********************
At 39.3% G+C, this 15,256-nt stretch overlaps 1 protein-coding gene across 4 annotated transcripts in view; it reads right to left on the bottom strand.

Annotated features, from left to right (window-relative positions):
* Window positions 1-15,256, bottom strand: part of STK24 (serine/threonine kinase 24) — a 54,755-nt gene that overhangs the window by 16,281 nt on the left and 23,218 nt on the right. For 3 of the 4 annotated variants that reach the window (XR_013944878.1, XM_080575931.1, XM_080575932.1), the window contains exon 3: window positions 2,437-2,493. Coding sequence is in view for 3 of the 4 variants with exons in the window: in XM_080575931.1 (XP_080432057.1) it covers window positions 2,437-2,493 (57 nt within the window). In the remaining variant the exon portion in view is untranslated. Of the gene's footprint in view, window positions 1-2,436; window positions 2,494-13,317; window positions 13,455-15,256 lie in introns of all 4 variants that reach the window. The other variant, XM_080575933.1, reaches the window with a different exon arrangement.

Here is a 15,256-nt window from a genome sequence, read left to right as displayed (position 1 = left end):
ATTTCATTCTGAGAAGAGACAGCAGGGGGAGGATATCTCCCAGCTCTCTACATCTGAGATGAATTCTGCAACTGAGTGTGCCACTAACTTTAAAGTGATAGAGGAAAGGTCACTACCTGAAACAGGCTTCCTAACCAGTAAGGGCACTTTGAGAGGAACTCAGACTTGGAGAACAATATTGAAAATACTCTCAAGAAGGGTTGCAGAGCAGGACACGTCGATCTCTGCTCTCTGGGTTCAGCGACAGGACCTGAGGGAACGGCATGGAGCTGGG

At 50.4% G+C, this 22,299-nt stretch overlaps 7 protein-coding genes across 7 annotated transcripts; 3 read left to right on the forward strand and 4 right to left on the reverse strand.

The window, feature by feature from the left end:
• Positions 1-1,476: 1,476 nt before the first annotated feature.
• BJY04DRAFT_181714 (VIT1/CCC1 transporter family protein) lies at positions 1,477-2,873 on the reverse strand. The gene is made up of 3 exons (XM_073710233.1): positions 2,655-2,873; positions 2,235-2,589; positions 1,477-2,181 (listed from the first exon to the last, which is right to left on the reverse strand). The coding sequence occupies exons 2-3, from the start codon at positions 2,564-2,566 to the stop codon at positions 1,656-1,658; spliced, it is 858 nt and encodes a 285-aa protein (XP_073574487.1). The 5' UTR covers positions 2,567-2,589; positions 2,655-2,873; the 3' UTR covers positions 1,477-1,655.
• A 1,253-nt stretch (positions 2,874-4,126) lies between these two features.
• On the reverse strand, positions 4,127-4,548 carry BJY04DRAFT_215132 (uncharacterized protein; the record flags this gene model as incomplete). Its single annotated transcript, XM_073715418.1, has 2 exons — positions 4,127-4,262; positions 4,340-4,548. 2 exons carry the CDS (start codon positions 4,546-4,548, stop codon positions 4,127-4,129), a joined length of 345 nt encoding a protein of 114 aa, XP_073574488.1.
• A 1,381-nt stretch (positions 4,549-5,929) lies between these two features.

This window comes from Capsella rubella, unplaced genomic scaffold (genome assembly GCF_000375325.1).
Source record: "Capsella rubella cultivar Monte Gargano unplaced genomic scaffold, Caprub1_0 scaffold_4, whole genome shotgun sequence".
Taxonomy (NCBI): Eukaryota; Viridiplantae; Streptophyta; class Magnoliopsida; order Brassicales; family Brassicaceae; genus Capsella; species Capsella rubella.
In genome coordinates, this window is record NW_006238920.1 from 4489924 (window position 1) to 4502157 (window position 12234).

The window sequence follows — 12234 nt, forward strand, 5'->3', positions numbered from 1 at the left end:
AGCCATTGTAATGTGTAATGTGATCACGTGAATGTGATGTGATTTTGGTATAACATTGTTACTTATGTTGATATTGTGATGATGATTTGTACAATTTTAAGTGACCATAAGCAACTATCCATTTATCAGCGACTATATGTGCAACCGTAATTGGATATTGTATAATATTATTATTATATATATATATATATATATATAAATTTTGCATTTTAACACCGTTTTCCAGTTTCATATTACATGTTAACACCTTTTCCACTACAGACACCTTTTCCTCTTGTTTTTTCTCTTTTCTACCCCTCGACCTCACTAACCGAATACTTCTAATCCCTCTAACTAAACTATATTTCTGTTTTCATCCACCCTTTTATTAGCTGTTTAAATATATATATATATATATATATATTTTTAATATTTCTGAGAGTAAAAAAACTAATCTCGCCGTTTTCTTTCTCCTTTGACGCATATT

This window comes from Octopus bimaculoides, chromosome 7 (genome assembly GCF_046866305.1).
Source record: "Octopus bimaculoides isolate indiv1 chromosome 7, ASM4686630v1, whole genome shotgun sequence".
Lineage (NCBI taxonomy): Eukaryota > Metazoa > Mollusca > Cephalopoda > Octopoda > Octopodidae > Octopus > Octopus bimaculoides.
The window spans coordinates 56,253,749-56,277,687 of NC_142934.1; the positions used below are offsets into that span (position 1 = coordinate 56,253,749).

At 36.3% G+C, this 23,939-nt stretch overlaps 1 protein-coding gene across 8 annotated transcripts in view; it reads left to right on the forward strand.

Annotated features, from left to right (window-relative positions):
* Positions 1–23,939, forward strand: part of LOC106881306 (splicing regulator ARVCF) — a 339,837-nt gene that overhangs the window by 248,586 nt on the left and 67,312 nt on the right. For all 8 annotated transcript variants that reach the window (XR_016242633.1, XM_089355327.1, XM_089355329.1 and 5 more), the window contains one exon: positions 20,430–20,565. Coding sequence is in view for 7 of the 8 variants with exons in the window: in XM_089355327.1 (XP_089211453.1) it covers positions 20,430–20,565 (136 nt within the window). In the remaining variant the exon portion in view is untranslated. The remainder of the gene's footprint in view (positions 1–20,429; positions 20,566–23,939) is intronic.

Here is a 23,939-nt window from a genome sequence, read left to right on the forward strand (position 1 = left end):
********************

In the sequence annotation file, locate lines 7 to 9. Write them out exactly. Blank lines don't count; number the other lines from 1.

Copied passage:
The window, feature by feature from the left end:
• Positions 1-1,476: 1,476 nt before the first annotated feature.
• BJY04DRAFT_181714 (VIT1/CCC1 transporter family protein) lies at positions 1,477-2,873 on the reverse strand. The gene is made up of 3 exons (XM_073710233.1): positions 2,655-2,873; positions 2,235-2,589; positions 1,477-2,181 (listed from the first exon to the last, which is right to left on the reverse strand). The coding sequence occupies exons 2-3, from the start codon at positions 2,564-2,566 to the stop codon at positions 1,656-1,658; spliced, it is 858 nt and encodes a 285-aa protein (XP_073574487.1). The 5' UTR covers positions 2,567-2,589; positions 2,655-2,873; the 3' UTR covers positions 1,477-1,655.